Deep Ocean

The Global Foundation for Ocean Exploration team is one of a kind. Not only are they highly driven and skilled, but they are by far the most professional engineers and videographers that I’ve had the pleasure of working with at sea.

— Dr. Diva Amon, Deep-sea Biologist, Natural History Museum, London, UK


Shipwrecks from World War II.  Albino fishes and blue shrimp never before seen. Massive underwater walls of rock.  From the tropical southern Pacific to the North Atlantic Ocean, our engineers and videographers travel the globe aboard the NOAA Ship Okeanos Explorer, documenting these undersea wonders. In partnership with NOAA’s Office of Ocean Exploration and Research, our team plays a significant role in sharing the mysteries and excitement of the deep ocean directly with the public.

NOAA Ship Okeanos Explorer. Credit Art Howard

NOAA Ship Okeanos Explorer. Credit Art Howard

Modern communication technology connects the Okeanos and Remotely Operated Vehicle (ROV) Deep Discoverer to the rest of the world via satellite by transmitting video from the ROV at the bottom of the ocean to your internet browser in 30 seconds or less. The satellite antenna and video feeds are supported by a team of our video engineers that also control the cameras onboard the ROV during operations. The video team ensures that images we capture and the content we produce are of broadcast quality. This ‘telepresence’ technology allows onboard scientists to interact with dozens of others worldwide who provide scientific context in real-time while we are at sea. Scientists and videographers are instrumental in guiding our ROV pilots along the seafloor and identifying species that are worth collecting and/or imaging.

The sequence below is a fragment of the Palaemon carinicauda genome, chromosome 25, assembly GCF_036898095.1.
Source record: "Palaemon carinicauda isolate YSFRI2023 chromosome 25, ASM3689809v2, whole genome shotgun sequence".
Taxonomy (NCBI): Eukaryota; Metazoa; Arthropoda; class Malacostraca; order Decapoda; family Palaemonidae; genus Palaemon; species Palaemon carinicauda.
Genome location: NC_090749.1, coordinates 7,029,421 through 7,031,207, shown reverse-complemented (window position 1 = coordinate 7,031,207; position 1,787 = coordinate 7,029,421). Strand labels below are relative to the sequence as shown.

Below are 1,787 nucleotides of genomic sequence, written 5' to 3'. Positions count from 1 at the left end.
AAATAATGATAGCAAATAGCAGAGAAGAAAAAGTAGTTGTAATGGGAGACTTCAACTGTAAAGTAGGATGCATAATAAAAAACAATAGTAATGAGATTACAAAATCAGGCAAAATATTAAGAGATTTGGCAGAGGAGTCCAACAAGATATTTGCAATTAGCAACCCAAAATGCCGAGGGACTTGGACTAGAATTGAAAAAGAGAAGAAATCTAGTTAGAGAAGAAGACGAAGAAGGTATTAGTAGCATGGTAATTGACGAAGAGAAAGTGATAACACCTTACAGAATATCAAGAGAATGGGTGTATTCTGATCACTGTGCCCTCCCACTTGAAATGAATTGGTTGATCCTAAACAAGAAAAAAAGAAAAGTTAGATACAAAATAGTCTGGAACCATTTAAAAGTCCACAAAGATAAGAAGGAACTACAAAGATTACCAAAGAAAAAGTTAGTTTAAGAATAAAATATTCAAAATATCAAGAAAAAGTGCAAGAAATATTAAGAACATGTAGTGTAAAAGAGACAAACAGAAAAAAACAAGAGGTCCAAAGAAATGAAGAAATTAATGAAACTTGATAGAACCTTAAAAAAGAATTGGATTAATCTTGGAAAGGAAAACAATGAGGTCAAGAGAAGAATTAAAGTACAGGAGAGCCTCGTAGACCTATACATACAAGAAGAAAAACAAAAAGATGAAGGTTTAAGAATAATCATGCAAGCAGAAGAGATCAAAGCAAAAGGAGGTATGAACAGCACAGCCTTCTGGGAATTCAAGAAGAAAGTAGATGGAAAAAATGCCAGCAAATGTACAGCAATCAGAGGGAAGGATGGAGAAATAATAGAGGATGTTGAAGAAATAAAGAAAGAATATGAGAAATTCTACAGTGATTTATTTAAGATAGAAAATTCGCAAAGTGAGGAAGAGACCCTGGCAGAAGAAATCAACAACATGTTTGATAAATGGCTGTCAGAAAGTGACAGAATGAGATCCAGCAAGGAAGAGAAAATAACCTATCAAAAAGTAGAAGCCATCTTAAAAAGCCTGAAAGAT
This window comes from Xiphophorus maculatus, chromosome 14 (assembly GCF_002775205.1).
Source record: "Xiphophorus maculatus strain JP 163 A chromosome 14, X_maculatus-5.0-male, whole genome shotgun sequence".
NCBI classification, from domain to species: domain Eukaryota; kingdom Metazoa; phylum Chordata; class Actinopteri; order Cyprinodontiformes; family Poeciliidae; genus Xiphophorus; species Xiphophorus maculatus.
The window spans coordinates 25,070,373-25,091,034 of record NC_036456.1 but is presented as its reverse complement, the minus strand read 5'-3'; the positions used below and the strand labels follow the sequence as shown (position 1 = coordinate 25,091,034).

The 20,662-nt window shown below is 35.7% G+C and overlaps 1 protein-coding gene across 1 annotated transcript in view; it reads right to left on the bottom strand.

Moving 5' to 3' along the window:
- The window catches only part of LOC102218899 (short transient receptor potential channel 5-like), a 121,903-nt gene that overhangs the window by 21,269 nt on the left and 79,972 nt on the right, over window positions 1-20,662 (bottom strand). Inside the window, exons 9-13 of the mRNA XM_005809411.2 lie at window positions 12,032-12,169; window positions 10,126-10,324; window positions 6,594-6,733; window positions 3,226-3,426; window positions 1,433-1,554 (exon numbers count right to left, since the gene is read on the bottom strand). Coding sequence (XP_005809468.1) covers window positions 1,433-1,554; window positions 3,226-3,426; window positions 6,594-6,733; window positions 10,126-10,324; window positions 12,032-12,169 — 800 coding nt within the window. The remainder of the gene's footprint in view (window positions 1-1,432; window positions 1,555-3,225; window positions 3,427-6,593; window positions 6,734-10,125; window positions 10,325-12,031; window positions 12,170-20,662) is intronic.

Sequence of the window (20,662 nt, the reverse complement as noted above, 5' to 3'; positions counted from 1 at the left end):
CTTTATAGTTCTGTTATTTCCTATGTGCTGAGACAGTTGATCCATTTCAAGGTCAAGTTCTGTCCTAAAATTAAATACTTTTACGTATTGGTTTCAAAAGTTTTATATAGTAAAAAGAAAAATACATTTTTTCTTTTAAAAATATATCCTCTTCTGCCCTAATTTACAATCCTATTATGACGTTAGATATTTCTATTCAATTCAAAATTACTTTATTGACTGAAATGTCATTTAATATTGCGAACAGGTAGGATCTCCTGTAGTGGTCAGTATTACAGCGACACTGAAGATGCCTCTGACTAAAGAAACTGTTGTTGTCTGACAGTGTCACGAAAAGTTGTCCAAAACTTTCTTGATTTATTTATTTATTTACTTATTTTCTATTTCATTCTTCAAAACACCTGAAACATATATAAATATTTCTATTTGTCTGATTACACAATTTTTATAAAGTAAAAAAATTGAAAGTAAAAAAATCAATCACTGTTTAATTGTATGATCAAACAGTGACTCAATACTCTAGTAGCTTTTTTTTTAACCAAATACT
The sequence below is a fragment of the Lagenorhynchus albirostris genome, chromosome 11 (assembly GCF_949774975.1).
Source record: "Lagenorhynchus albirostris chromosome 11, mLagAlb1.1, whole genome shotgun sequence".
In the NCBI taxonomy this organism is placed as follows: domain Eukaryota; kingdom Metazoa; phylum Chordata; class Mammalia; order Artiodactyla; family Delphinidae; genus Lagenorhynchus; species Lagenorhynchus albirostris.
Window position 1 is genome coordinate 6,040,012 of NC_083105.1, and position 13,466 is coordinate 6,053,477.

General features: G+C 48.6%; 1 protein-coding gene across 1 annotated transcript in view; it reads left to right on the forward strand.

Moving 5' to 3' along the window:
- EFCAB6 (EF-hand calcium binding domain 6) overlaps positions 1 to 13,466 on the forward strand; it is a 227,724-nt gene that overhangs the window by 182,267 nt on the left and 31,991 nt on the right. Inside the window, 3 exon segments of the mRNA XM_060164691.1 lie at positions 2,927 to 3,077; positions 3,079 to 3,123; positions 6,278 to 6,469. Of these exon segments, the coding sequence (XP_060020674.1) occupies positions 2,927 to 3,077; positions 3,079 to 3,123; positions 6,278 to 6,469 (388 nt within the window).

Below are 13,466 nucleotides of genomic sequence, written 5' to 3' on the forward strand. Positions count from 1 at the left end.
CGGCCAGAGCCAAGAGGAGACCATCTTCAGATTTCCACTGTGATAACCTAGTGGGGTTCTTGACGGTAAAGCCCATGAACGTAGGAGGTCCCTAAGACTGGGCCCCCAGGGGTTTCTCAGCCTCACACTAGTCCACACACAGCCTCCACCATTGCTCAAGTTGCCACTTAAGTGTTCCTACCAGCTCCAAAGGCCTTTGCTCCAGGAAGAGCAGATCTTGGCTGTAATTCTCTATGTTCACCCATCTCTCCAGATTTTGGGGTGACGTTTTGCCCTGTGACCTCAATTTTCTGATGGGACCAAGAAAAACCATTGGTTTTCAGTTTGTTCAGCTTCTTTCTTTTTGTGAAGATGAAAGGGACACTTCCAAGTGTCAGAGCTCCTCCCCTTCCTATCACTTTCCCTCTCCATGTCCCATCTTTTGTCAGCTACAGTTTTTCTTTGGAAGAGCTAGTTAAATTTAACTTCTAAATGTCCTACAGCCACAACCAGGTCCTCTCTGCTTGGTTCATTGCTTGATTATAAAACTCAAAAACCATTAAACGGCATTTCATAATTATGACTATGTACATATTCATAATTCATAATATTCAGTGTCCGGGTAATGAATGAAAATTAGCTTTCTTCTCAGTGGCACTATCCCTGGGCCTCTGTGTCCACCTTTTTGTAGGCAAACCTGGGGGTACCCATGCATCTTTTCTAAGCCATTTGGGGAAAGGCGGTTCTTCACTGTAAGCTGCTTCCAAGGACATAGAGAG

Deep ocean exploration requires a talented and professional team with access to the best in deep submergence technology. Our videographers control the video and still images that the robots take on each dive, and create video products for use by scientists, educators, and the media. GFOE data managers are responsible for recording, organizing, and transferring to shore the 15 terabytes of data gathered during an expedition. The ability to broadcast high-quality images from the bottom of the ocean requires an expertly choreographed production of GFOE engineers, NOAA ship crew, and passionate researchers both onboard and onshore. To see the result of these impressive feats of engineering and cooperation, tune in to the live video feed on the home page during one of our expeditions.